Let me begin by saying this: I’m not a professional photographer. I have a slightly better-than-101 understanding of how cameras work and why things such as sensor size and f-stops matter. Looking at tech specs is far from my idea of an engaging read.
As a travel editor, I do love taking pictures, though. And I take tonnes of them—thousands and thousands on any given trip, almost entirely on smartphones. I take my Instagram game seriously and occasionally have images published here, on the very site you’re reading. For years, I’ve been so dependent on mobile photography that I’ve committed to carrying around two phones—one, an Android, that’s easier to type on, and the other, an iPhone, that has stronger apps and a killer camera.
Mobile photography race
For the last few weeks, I carried three: Google’s Pixel, the iPhone 7 Plus, and the Moto Z, the latest entrants to the mobile photography race.
(The Moto has flown largely under the radar, but its key selling point is its compatibility with magnetic “mods” that include a portable speaker and an attachable Hasselblad 4116 True Zoom camera.) We are living in the first true golden era of smartphone photography.
But that’s not why you’re here. You want to know which one is the best.
And, well, that answer is a bit complicated—after five head-to-head layman’s tests, where I focused on experience and results (hardware specs be damned), I’d be happy with any of them.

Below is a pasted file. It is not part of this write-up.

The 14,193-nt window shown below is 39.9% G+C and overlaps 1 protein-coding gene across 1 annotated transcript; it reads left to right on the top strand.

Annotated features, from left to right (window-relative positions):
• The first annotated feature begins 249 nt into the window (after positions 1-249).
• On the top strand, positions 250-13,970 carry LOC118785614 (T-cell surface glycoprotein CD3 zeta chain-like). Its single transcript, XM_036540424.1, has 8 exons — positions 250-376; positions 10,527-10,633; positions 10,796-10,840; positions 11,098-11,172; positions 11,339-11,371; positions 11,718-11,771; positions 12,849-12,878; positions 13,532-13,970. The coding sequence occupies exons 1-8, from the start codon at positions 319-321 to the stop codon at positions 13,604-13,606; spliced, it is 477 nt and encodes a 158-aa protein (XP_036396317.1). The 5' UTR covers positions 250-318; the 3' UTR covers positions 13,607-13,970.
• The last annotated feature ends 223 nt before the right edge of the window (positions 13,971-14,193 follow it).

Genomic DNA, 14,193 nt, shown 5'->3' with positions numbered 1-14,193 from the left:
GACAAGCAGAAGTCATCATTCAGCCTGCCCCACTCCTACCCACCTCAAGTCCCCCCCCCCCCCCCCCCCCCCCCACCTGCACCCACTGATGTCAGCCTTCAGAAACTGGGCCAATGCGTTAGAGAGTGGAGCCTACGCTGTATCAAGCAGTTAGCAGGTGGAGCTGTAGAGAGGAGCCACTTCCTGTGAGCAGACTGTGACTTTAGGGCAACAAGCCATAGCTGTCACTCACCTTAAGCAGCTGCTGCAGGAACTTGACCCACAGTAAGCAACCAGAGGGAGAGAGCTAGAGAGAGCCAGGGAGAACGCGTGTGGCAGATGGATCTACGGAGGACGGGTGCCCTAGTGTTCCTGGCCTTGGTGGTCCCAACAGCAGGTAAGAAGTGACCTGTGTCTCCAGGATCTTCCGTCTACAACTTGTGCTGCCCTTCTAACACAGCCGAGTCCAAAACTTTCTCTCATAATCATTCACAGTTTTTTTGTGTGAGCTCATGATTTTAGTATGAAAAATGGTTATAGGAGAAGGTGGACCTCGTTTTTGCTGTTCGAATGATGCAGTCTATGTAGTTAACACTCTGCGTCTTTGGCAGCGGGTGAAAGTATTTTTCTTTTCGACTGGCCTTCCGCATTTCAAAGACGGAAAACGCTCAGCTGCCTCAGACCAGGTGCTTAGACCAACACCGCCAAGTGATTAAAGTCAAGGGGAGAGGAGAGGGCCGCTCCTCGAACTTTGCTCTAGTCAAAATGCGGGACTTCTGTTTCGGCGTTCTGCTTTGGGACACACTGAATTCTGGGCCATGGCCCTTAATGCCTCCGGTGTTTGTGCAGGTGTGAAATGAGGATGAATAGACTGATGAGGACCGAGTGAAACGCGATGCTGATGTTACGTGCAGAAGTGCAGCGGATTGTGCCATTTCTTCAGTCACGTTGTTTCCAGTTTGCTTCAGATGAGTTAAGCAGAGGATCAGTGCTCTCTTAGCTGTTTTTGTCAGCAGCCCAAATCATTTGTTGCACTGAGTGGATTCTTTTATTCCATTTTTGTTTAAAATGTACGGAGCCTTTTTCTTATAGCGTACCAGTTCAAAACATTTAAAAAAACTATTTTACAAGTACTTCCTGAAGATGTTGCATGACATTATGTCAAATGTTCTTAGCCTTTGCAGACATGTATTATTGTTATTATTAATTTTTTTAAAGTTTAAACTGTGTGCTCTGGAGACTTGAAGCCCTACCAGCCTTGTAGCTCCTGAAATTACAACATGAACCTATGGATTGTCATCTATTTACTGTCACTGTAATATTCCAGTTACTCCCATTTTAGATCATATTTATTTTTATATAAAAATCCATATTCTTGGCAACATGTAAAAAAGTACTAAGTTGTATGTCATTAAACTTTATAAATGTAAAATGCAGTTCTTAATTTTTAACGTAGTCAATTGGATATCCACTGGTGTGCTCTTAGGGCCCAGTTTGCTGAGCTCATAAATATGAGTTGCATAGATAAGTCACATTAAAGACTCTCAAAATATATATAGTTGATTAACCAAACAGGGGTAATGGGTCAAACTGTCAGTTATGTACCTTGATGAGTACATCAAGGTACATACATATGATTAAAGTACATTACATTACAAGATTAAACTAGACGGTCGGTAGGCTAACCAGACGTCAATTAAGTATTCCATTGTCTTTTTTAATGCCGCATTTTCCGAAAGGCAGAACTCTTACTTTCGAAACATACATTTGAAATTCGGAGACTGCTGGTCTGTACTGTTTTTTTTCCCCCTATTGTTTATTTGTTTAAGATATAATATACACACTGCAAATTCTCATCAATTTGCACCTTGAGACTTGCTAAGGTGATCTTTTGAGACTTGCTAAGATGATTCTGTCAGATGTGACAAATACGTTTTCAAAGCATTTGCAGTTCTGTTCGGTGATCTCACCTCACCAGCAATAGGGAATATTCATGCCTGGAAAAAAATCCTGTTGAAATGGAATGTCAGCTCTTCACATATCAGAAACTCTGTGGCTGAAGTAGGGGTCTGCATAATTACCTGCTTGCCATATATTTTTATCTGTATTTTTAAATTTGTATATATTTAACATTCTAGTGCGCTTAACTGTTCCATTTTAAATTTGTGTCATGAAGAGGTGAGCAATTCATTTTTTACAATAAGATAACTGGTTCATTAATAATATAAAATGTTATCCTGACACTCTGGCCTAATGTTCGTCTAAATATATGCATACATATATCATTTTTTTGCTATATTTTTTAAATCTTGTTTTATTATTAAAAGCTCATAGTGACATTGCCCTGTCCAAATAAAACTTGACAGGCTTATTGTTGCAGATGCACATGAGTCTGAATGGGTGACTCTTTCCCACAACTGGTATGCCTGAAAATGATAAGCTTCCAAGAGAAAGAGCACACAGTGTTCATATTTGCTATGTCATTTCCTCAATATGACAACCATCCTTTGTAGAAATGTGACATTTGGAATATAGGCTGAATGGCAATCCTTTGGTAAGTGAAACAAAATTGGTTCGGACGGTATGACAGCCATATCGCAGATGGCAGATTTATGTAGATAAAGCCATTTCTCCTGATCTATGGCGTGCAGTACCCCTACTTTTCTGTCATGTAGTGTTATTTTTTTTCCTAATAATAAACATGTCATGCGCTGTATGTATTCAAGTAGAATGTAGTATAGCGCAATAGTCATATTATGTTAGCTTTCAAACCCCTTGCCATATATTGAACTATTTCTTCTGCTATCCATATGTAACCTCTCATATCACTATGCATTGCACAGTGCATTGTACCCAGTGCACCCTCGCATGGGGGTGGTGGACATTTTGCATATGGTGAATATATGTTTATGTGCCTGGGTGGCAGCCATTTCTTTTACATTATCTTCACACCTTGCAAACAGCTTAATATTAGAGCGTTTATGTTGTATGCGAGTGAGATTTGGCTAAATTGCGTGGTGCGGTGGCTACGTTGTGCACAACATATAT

This is not a cop-out as much it is a recognition that I’m probably a lot like you when it comes to my smartphone camera: All I want is for it to take good pictures, quickly, clearly, and without much effort. If I wanted a real camera, I’d get one of these new mirrorless, DSLR, and rugged models.
But with my phone, as long as I can compose a decent shot whenever there’s a great subject in view, and whatever the given situation is, I’d like to think my phone can meet me the rest of the way.
Here’s how each performed against key selling points.
All you have to do is determine your top priorities before your next upgrade.
If you need ... auto focus
The idea of never missing a shot is what really drives mobile photography; it’s why every phone has shortcuts for opening the camera app. But that quick-draw image is no good unless it’s in focus. My auto-focus tests were conducted both in daylight and at dusk, with both fast-moving and still subjects.
Winner: The Apple’s newest iPhone 7 Plus won for crispest images across the board.
Even when I was snapping from the window of a moving car, it managed to deliver beautifully defined shots of the Manhattan skyline—one frame after the next.
(Very Close) Runners-up: The Pixel more or less flopped from the moving car window, but take out the fast-moving subject, and man, does that phone shine
In both daylight and low light, the auto-focus of iPhone 7 Plus performed faster than those of its competitors, never taking more than a second to go from blur to fab.
The Motorola’s Moto Z fell in between.
Two out of three frames on the Manhattan bridge came out clearly; everywhere else,
I really appreciated the fact that the Hasselblad attachment lets you trigger its autofocus with a halfway press of the shutter button, just as on a real camera.